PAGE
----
One of the key concerns about giving control over end of life issues to the court is that it raises fears that lives may be ended prematurely or for the wrong reasons (Mason 2008). Although medical futility judgments are highly controversial, they occur everyday in hospitals in the UK. This can create a power struggle when families and doctors disagree with a doctor’s decision to withhold treatment (Gampel 2006). This controversy highlights the need for standards to guide doctors in their decision to withhold treatment when it is considered medically futile to proceed with the treatment.
All medical facilities will be faced with the controversy surrounding medical futility at one time or another (Terra 2006). The Acute Physiology and Chronic Health Evaluation Score (APACHE II) has been developed to help guide medical facilities in their decision by providing a mortality prediction score (Terra 2006). This is a highly controversial application because it ignores the human factors involved in these decisions. It has been suggested that this system become a part of routine admissions procedures in an ICU unit (Terrra 2006). A lack of consistent standards makes decisions regarding end of life issues daunting for a healthcare organization.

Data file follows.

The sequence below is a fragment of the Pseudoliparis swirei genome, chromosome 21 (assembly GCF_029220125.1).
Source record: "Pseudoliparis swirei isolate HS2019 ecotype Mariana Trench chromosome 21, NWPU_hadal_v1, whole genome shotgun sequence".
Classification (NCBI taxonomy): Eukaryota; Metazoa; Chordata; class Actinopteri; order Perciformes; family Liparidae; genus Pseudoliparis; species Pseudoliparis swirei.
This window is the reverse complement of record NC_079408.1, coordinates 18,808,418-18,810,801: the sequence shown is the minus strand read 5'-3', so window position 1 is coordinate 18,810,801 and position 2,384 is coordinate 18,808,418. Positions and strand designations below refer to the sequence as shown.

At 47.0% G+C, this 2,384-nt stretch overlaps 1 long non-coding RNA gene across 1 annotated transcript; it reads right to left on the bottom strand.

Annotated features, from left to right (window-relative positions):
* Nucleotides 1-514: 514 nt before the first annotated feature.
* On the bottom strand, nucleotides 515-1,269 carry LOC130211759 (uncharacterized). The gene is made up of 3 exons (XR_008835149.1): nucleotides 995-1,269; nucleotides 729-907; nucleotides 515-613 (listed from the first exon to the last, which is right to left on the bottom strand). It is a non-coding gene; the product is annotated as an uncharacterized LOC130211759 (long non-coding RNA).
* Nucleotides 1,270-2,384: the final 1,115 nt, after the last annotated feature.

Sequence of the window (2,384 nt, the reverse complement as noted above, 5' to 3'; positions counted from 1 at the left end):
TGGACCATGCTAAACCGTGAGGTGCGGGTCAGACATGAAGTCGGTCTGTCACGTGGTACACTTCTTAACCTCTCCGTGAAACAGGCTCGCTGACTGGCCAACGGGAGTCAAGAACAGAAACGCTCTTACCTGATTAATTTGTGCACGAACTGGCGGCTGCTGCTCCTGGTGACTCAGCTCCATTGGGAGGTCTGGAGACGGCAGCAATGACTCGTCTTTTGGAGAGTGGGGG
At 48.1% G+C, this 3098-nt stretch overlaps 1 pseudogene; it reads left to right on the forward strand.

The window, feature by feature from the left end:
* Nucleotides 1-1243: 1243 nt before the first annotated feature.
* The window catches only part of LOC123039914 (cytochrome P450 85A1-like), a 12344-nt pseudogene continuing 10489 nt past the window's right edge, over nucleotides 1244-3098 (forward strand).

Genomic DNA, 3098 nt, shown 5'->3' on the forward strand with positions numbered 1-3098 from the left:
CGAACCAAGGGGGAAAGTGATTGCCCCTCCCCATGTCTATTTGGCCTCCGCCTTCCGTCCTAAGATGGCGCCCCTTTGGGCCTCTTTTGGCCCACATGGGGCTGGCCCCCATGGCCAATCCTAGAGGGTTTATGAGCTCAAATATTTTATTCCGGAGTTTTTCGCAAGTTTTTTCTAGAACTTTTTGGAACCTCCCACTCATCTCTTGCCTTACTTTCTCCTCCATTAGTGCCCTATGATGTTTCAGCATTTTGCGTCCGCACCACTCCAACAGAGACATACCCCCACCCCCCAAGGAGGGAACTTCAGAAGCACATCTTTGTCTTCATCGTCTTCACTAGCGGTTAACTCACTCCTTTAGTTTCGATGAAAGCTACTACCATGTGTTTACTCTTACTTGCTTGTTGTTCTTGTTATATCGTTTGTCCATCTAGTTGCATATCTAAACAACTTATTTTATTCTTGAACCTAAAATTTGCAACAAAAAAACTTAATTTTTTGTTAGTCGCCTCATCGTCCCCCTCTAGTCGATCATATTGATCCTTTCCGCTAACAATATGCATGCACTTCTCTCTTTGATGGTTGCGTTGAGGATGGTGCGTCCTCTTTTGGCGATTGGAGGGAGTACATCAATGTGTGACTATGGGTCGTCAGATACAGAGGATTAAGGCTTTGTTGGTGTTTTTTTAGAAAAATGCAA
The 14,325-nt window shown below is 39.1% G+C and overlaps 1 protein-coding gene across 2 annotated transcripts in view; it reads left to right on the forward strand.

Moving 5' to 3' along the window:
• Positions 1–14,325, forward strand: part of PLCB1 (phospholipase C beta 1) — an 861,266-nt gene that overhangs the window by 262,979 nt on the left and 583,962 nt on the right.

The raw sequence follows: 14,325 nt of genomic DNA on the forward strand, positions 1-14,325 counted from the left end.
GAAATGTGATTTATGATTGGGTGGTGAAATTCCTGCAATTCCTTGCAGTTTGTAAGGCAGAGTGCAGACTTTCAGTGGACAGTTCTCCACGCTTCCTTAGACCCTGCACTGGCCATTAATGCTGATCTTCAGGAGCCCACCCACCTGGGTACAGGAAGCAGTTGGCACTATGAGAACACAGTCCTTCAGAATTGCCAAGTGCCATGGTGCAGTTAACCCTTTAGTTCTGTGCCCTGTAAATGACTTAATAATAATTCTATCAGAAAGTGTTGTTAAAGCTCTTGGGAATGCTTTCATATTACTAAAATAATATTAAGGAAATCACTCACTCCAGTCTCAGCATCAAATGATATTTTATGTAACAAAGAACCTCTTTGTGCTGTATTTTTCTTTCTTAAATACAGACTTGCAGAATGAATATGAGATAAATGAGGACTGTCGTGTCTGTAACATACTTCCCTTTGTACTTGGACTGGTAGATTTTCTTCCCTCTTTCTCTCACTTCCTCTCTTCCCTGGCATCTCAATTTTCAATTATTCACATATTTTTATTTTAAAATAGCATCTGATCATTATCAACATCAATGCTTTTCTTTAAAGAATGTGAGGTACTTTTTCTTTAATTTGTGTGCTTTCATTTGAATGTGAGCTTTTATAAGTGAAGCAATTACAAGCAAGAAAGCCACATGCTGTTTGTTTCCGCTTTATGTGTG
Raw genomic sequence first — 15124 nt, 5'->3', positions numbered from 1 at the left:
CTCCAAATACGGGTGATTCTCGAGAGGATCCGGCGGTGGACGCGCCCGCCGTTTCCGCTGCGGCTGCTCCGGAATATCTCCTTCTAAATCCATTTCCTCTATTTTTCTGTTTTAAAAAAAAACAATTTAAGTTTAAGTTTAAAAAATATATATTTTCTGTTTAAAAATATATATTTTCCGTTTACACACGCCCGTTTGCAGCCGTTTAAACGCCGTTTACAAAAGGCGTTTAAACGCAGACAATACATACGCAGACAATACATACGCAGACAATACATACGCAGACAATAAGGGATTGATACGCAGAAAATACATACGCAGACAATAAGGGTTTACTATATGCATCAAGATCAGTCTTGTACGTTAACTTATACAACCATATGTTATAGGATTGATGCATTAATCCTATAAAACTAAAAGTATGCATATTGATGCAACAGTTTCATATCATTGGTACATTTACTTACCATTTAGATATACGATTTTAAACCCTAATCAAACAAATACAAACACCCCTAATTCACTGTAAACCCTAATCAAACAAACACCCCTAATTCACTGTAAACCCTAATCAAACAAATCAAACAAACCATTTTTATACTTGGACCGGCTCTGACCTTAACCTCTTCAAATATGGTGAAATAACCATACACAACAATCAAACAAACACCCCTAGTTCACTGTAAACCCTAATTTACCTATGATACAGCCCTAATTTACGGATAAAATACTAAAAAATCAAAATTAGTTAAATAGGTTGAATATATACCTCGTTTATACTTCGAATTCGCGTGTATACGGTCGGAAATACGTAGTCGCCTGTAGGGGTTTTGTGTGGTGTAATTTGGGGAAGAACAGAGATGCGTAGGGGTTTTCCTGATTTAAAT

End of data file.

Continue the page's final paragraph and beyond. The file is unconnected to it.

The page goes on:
In the United Kingdom, termination of artificial feeding and hydration for patients that are considered in a vegetative state requires a decision by the high courts (Faunce and Stewart 2005). However, this process is controversial, as the courts must consider both the wishes of the family the opinions of physicians. In the UK, typically, the decisions of the physicians carry more weight than that of the family (Faunce and Stewart 2005). In a recent study, the viewpoint of the patient’s perspective when the patient was competent supports the provision of life-saving measures even if it seems futile (Samanta and Samanta 2008). In cases where the patient is competent, there is support for the opinion that they should have the final say. In the case examined in the beginning of this research, it is not known if the patient was competent, or conscious. These factors weigh heavily into ethical decisions regarding life-ending medical decisions.